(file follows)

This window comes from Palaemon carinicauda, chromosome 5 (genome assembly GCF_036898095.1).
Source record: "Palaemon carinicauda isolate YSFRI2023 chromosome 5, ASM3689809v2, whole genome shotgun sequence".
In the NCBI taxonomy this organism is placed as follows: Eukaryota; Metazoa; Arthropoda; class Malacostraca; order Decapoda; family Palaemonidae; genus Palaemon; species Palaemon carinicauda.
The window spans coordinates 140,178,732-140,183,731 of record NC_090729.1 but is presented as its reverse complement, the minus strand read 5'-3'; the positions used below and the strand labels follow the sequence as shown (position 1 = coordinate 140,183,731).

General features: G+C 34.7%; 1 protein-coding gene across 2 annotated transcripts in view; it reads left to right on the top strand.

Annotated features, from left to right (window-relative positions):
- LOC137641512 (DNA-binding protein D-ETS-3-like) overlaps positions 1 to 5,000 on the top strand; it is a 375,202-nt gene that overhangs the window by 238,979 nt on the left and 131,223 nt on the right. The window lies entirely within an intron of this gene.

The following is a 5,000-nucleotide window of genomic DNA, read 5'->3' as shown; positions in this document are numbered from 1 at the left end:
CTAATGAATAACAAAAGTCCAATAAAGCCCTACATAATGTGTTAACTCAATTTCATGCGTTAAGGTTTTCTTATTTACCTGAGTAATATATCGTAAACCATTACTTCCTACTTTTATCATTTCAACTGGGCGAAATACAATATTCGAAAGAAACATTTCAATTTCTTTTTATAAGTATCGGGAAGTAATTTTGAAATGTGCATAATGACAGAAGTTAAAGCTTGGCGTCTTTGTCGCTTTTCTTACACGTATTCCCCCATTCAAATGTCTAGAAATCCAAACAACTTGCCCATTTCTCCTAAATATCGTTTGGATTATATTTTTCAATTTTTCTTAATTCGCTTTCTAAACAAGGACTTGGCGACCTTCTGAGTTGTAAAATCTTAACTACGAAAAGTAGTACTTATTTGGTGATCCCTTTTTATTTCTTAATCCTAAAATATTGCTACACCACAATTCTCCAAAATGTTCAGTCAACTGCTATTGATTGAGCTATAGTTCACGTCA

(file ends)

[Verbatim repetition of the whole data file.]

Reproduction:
This window comes from Palaemon carinicauda, chromosome 5 (genome assembly GCF_036898095.1).
Source record: "Palaemon carinicauda isolate YSFRI2023 chromosome 5, ASM3689809v2, whole genome shotgun sequence".
In the NCBI taxonomy this organism is placed as follows: Eukaryota; Metazoa; Arthropoda; class Malacostraca; order Decapoda; family Palaemonidae; genus Palaemon; species Palaemon carinicauda.
The window spans coordinates 140,178,732-140,183,731 of record NC_090729.1 but is presented as its reverse complement, the minus strand read 5'-3'; the positions used below and the strand labels follow the sequence as shown (position 1 = coordinate 140,183,731).

General features: G+C 34.7%; 1 protein-coding gene across 2 annotated transcripts in view; it reads left to right on the top strand.

Annotated features, from left to right (window-relative positions):
- LOC137641512 (DNA-binding protein D-ETS-3-like) overlaps positions 1 to 5,000 on the top strand; it is a 375,202-nt gene that overhangs the window by 238,979 nt on the left and 131,223 nt on the right. The window lies entirely within an intron of this gene.

The following is a 5,000-nucleotide window of genomic DNA, read 5'->3' as shown; positions in this document are numbered from 1 at the left end:
CTAATGAATAACAAAAGTCCAATAAAGCCCTACATAATGTGTTAACTCAATTTCATGCGTTAAGGTTTTCTTATTTACCTGAGTAATATATCGTAAACCATTACTTCCTACTTTTATCATTTCAACTGGGCGAAATACAATATTCGAAAGAAACATTTCAATTTCTTTTTATAAGTATCGGGAAGTAATTTTGAAATGTGCATAATGACAGAAGTTAAAGCTTGGCGTCTTTGTCGCTTTTCTTACACGTATTCCCCCATTCAAATGTCTAGAAATCCAAACAACTTGCCCATTTCTCCTAAATATCGTTTGGATTATATTTTTCAATTTTTCTTAATTCGCTTTCTAAACAAGGACTTGGCGACCTTCTGAGTTGTAAAATCTTAACTACGAAAAGTAGTACTTATTTGGTGATCCCTTTTTATTTCTTAATCCTAAAATATTGCTACACCACAATTCTCCAAAATGTTCAGTCAACTGCTATTGATTGAGCTATAGTTCACGTCA